Our Home Health Care Specialist

Ethan Kassel

Licensed Home Care Provider

When Mom and Dad Can No Longer Live Alone

Reality hits hard when adult children realize mom or dad isn’t safe living alone anymore, and the worst thing a family can do is ignore it.

There is always the option of placing a parent in an assisted living or a nursing home facility. More recently, however, homecare is becoming an increasingly popular option—which means the adult kids can hire a homecare aide or become one themselves.

While there is something bonding and special about family care-giving, there is always the risk that a son or daughter will become so consumed with meeting parental needs that they burnout. A licensed home care agency is often the solution to ensure mom or dad receives the appropriate level of care and families get the respite they need.

Ethan Kassel is a licensed clinical social worker specializing in geriatric care management. In 2007, recognizing the increasing demand for dependable, high quality, comprehensive care programs and services for the elderly, he co-founded a licensed homecare agency to provide homecare and care management services  with business partner and registered nurse Kerry Boland.

Ethan’s staff comprises certified home care aides who are supervised by an on-staff nurse. Aides assist individuals with activities of daily living—activities which people normally do every day without needing assistance—and include eating, bathing, dressing, toileting, transferring (walking) and continence. Aides also provide clients with reminders about medicine.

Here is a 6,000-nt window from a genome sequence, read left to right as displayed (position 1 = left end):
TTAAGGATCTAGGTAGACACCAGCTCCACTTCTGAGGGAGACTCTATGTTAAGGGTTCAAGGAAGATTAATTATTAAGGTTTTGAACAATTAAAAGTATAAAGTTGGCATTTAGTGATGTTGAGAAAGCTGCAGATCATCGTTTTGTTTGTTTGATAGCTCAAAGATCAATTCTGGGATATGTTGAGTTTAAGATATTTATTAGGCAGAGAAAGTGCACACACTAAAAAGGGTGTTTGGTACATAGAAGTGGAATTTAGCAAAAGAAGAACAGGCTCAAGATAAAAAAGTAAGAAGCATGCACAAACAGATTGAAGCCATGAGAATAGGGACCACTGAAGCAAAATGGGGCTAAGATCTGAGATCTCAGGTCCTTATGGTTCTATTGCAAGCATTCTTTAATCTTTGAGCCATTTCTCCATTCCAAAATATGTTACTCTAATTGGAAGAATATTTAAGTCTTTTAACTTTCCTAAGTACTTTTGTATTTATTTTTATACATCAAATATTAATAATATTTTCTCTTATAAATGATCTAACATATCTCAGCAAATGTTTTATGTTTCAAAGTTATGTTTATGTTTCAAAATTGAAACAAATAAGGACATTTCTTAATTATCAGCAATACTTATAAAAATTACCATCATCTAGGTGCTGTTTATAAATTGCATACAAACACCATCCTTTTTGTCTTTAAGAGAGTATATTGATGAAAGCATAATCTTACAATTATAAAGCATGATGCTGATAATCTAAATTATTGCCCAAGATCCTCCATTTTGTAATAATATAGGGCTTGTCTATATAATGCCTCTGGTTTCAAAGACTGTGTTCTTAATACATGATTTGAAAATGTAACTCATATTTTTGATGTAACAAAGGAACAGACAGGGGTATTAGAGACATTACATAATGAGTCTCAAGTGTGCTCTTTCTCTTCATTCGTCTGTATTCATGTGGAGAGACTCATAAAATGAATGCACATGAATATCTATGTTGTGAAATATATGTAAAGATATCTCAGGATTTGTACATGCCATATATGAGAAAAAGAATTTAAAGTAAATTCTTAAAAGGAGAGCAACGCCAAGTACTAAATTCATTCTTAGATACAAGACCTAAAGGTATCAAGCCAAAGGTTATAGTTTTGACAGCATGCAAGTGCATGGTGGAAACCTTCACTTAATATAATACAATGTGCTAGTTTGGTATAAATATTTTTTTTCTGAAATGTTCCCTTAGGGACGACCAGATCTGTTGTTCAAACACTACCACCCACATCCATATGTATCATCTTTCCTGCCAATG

While some families choose to hire personal aides privately, Ethan emphasizes that there’s an advantage to working with a licensed agency. An agency, he says, takes responsibility for screening aides, and this includes running criminal background and driving-record checks. A licensed agency also pays the aides’ wages, taxes and insurance—both liability and workers’ compensation. And, in the event an assigned aide is ever sick and cannot report to work, an agency can draw qualified back up from its pool of resources.

Ethan’s 20 year career in geriatric care management equip him well to assess patient needs for service and communicate care plan and service requirements to clients and/or their families, attorneys and/or guardians. He also acts as a liaison to clinicians, professionals and agencies—literally all the multidisciplinary teams involved in client care.

“The relationship between an aide and a patient is an important aspect to care management,” he says, “one that cannot be overlooked.”

So is communication with families, he adds. “Sometimes siblings or relatives disagree on protocols. It’s important to iron out all issues at the beginning of the process, before we commence care.”

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Licensed Home Health Aides: the Best Option for Senior Care

Using a licensed home health care service is the best way to ensure a senior is safe and independent when living at home. Ethan Kassel explains the requirements of licensed home health aides as well as the care and relationship benefits of using a licensed aide to best meet your loved one’s needs.

Keeping Seniors Safe at Home